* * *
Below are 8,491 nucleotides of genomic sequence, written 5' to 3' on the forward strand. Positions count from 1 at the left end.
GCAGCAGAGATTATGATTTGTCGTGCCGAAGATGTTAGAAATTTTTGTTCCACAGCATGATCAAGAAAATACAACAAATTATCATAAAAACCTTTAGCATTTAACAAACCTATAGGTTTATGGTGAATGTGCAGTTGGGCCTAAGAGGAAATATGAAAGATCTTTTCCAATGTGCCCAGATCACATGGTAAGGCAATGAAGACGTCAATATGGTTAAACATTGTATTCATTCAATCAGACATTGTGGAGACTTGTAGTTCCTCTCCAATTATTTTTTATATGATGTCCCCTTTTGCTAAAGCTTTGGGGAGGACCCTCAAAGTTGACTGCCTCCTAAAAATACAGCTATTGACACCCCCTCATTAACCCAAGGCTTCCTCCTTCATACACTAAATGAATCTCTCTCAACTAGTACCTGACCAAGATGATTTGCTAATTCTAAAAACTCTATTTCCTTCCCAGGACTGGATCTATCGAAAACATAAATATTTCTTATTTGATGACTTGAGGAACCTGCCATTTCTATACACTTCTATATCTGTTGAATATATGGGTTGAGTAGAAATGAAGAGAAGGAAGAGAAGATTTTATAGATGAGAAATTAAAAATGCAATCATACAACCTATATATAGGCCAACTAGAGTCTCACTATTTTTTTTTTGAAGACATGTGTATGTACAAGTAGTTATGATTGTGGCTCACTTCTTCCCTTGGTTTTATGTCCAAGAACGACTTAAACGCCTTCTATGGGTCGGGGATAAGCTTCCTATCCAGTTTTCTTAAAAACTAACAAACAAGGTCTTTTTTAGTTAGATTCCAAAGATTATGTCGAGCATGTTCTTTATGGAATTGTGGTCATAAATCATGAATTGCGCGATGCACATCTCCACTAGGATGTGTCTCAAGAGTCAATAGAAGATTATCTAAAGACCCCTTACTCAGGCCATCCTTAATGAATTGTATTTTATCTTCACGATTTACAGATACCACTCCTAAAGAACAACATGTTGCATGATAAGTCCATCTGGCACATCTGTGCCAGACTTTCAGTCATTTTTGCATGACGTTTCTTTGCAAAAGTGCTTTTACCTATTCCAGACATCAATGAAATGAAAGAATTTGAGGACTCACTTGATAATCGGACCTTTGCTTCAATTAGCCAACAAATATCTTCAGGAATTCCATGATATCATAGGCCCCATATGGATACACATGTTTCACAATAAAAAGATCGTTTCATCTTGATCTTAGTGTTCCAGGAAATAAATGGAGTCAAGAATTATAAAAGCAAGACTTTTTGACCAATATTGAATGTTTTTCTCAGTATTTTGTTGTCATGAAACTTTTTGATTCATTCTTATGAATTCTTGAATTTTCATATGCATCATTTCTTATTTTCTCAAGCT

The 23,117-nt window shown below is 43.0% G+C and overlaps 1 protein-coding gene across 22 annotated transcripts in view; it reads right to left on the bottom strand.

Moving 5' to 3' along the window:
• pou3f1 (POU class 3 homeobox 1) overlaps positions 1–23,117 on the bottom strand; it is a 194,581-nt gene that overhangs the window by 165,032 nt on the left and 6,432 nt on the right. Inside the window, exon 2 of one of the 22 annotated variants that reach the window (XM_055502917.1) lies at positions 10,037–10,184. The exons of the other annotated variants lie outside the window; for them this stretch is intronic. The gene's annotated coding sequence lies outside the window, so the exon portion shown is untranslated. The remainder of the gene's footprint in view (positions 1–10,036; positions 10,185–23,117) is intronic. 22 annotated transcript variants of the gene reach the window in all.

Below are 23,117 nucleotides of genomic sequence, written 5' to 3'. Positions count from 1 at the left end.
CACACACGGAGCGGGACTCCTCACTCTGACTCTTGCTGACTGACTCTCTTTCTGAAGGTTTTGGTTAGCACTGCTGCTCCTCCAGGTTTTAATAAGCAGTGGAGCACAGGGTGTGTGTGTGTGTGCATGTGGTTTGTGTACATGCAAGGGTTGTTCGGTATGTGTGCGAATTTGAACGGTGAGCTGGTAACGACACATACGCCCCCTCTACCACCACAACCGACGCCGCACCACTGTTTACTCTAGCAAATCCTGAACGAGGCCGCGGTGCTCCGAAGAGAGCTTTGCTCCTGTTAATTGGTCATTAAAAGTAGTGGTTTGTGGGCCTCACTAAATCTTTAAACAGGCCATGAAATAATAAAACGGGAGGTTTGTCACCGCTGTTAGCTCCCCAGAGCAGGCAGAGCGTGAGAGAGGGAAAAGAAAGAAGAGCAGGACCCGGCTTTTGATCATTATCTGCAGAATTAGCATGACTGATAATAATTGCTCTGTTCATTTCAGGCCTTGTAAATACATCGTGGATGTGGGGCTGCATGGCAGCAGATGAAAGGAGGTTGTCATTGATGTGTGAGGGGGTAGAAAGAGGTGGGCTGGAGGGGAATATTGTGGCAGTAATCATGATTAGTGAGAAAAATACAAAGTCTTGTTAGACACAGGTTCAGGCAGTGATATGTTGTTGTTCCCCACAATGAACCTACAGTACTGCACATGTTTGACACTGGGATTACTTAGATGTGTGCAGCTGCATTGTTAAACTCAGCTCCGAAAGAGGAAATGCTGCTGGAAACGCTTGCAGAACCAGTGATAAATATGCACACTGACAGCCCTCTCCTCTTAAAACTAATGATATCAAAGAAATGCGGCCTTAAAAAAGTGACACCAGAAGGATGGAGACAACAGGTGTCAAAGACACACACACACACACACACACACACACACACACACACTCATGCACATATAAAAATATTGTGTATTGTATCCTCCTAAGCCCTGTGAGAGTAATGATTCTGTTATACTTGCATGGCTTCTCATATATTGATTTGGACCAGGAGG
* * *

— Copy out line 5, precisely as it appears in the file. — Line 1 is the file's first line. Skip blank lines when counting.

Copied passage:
• pou3f1 (POU class 3 homeobox 1) overlaps positions 1–23,117 on the bottom strand; it is a 194,581-nt gene that overhangs the window by 165,032 nt on the left and 6,432 nt on the right. Inside the window, exon 2 of one of the 22 annotated variants that reach the window (XM_055502917.1) lies at positions 10,037–10,184. The exons of the other annotated variants lie outside the window; for them this stretch is intronic. The gene's annotated coding sequence lies outside the window, so the exon portion shown is untranslated. The remainder of the gene's footprint in view (positions 1–10,036; positions 10,185–23,117) is intronic. 22 annotated transcript variants of the gene reach the window in all.